Holyfield Set For Another Title Shot
01.10.07 - By Matthew Hurley: Most people in the boxing community, but not all, wish that legendary fighter Evander Holyfield would retire from the game. Sometimes enough is enough and “The Real Deal” lived up to his nickname longer than most of us expected. He was a great fighter. Unquestionably he was the greatest cruiserweight of all time and arguably a top 15 heavyweight of all time. And yet he continues to fight at the age of 45.
Article posted on 02.10.2007
Holyfield will take on Sultan Ibragimov at the Khodynka Arena in Russia on October 13th on Showtime. Evander can’t be blamed for thinking that he can win a belt considering how low the level of competition is in the heavyweight division right now.
But he’s only fought marginal opponents in his most recent comeback. None of them possessed the firepower to even distract the former champion – although on a few occasions he did seem a bit a buzzed.
But credit must be given to the aged fighter because he simply is what he is – a fighter. He doesn’t really know how to do anything else and he’s not comfortable if he’s not in a boxing gym training for a fight. On top of that he has a palatial estate in Atlanta that he has to pay for alongside alimony and child support payments. The man has to make a living and there is a feeling that all those millions of dollars he made in his heyday may not have been properly invested. Make no mistake, Holyfield likes being rich and he likes the trappings of being rich. And that’s just what they are and what they always turn out to be for even the nicest of people – trappings. Why exactly does Evander need multiple bathrooms and multiple bedrooms in an estate that looks like a museum? He likes showing it off, plan and simple and in the end there’s nothing wrong with that. He earned the money and spent as he saw fit.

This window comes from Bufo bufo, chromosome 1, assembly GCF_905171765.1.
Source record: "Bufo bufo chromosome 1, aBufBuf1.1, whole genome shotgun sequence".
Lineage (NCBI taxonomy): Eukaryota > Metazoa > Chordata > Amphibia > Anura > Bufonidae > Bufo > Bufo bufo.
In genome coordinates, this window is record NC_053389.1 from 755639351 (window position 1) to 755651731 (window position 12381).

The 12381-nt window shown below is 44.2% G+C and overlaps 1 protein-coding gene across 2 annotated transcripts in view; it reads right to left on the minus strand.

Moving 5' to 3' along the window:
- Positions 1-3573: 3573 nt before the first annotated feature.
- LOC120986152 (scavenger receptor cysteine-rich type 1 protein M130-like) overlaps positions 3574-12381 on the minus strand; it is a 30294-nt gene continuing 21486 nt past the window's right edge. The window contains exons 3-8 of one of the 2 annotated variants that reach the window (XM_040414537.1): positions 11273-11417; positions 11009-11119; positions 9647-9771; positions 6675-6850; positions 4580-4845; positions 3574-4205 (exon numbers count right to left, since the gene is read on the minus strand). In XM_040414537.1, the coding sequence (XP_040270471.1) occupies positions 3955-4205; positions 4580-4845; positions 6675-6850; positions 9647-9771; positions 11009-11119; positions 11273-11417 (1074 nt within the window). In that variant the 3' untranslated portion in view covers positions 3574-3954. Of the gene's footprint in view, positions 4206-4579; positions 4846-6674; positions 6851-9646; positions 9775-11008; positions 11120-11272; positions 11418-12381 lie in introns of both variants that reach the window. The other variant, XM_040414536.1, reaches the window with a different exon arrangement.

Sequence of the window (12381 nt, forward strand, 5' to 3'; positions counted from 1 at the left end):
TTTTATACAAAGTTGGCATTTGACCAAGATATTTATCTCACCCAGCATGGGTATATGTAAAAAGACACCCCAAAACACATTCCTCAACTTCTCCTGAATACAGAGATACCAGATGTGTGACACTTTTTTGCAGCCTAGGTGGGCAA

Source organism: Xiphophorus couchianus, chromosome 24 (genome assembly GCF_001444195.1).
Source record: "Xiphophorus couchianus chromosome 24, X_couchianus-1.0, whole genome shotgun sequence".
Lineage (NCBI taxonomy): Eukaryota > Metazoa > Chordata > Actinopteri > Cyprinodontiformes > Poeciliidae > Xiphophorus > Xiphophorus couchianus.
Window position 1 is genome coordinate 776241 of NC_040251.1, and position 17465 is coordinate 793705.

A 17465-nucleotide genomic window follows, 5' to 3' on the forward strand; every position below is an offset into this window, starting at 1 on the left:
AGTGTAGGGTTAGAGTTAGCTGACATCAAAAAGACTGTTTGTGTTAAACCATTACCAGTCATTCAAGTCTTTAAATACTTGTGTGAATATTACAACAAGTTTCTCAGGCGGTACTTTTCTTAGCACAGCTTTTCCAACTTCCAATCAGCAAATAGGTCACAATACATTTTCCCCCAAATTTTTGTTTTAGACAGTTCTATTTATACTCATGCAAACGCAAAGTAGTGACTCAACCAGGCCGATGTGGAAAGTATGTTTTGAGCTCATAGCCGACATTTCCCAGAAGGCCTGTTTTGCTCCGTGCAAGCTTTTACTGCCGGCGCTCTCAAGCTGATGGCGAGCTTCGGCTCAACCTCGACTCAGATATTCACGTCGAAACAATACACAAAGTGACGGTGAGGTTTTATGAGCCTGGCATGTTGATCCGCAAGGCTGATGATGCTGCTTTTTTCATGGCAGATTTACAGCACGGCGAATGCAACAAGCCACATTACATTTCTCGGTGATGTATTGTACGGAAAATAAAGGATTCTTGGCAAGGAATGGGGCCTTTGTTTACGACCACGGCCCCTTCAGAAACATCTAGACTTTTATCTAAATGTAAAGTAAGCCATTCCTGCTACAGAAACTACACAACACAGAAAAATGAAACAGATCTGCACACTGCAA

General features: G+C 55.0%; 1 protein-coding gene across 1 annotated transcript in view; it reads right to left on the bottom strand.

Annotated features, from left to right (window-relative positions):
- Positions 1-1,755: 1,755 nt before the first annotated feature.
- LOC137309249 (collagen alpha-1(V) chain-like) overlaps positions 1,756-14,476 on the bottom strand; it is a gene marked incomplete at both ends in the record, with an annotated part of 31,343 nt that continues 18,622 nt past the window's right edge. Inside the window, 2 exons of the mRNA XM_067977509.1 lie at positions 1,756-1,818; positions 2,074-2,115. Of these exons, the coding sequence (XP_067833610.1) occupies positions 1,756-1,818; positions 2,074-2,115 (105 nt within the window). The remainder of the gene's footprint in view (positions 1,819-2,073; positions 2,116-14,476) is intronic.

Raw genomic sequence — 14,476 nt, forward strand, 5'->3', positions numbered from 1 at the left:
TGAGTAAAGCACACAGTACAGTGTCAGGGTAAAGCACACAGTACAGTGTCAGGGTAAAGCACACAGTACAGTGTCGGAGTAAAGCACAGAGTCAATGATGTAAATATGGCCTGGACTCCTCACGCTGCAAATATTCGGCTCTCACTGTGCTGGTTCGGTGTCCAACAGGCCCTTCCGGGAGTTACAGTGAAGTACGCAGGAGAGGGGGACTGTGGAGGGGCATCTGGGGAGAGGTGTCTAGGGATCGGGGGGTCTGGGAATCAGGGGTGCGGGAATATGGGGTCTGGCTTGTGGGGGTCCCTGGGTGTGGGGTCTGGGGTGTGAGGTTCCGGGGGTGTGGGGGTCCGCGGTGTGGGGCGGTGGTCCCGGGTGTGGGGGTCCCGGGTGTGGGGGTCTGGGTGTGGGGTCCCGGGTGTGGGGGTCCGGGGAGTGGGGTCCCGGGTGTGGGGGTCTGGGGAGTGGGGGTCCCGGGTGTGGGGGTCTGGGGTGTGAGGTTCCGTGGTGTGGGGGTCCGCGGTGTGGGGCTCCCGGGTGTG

The only problem is that he earned it by getting punched in the head, and that’s where people who care about him begin to get concerned. He has ever right to ply his craft and the New York State Athletic Commission’s revoking of his license, albeit with heart in place, was wrong. But sometimes a fighter has to be saved from himself.
When Holyfield was knocked out by James Toney I had the same feeling I know my father and my uncles and my grandfathers had when Rocky Marciano knocked out Joe Louis. Louis fell through the ropes in a heap and Marciano, who worshiped at the Louis alter, wept in his dressing room after the bout. Holyfield fell on his face at the hands of a supremely talented but, let’s be honest, former middleweight. It was heartbreaking to watch. There is a feeling in this corner that should Holyfield defeat Ibragimov, and he just might pull it off, he may find himself in the ring with a Wladimir Klitschko or Samuel Peter or any number of oversized big punchers who could knock him cold. He does, after all, maintain that winning one belt is not his goal. He wants to unify the titles.
What made Evander Holyfield such a special fighter throughout the years, his courage and his heart, are now conspiring against him. He is a man on a hopeless mission but one who still demands our attention because of his glorious past. Hopefully that past won’t be wiped away by a tragic future.
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